You can argue the social implications of this..taking away jobs from our population, and there are very valid points to be made. But my belief is we need to find a way to allow this type of immigration to occur legally so systems can be put in place to control this temporary workforce, rather than building the great wall of Mexico…didn’t work for China, ain’t working here.

    It would be hopeful to believe that Arizona will force some type of immigration reform and border control actions at the federal level, but it would be naive to expect comprehensive reform rather than knee-jerk legislation. Politicians no longer have the time, due to short campaign cycles, nor the fortitude to solve these very complex, yet immensely critical, problems

  4. Mike A. Says:

    (sorry for the repost if this appears twice)

    Maybe it’s a myth but from what I have seen living 15 years in Phoenix Arizona is that most illegals from Mexico come here to WORK, not to suck off the taxpayer’s dollar. Immigrants I have hired, either directly off a street corner or through a contractor, work incredibly hard at physically demanding jobs. As long as there is a demand here in the US, and people are willing to pay for this service (legally or otherwise), they will continue to come here. It’s truly the free market at work.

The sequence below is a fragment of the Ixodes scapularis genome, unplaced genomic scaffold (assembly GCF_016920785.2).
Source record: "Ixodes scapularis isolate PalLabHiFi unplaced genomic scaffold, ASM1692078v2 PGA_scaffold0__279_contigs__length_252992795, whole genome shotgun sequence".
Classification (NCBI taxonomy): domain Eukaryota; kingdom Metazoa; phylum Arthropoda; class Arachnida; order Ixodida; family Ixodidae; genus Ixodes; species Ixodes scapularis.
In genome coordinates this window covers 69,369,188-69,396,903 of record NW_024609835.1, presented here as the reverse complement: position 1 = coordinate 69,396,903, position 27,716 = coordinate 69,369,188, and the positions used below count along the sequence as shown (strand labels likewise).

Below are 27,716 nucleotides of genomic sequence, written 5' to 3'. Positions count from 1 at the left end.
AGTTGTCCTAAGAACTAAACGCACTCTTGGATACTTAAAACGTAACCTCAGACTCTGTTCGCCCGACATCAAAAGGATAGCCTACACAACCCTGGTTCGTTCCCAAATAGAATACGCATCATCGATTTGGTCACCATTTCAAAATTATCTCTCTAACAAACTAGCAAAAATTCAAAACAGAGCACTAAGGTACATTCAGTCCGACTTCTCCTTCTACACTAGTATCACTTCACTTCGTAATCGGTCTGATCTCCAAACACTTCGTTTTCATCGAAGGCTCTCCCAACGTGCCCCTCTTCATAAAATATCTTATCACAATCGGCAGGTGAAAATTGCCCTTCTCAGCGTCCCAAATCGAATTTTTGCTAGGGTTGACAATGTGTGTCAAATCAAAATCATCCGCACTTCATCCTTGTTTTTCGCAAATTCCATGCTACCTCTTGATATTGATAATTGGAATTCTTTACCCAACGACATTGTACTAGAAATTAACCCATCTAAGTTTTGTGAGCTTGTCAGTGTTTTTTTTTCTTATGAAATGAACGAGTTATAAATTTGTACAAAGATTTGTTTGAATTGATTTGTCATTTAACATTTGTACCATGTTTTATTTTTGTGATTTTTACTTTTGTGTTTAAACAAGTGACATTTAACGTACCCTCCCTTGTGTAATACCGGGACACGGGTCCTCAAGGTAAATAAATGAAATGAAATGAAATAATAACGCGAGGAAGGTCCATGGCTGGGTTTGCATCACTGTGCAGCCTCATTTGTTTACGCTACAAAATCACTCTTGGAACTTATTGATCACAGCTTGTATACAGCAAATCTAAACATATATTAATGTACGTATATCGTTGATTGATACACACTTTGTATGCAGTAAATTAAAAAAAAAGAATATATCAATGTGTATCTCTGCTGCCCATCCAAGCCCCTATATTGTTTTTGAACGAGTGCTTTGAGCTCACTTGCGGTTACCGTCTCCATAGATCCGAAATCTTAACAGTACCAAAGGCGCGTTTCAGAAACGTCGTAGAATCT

The truth is that this country, like many modern nations, needs access to a low cost labor workforce. Although I am no expert on this topic, I have many years experience in witnessing one successful model in accomplishing this. The Philippines is a nation that exports low cost labor to Japan, Taiwan, Singapore, S. Korea and some areas of eastern Europe. The workers legally leave the Philippines (the airports are packed with young people coming and going on international flights), enter these other nations on limited work visas, work and send money home, then leave legally. They are required to stay back in the Philippines for a predetermined minimum amount of time before repeating this cycle. There are laws in place for minimum wages, conditions, etc. I have been in over 50 factories in Asia. When I walk through major manufacturing facilities, I typically see a >90% non-native work force doing the “low-level” jobs.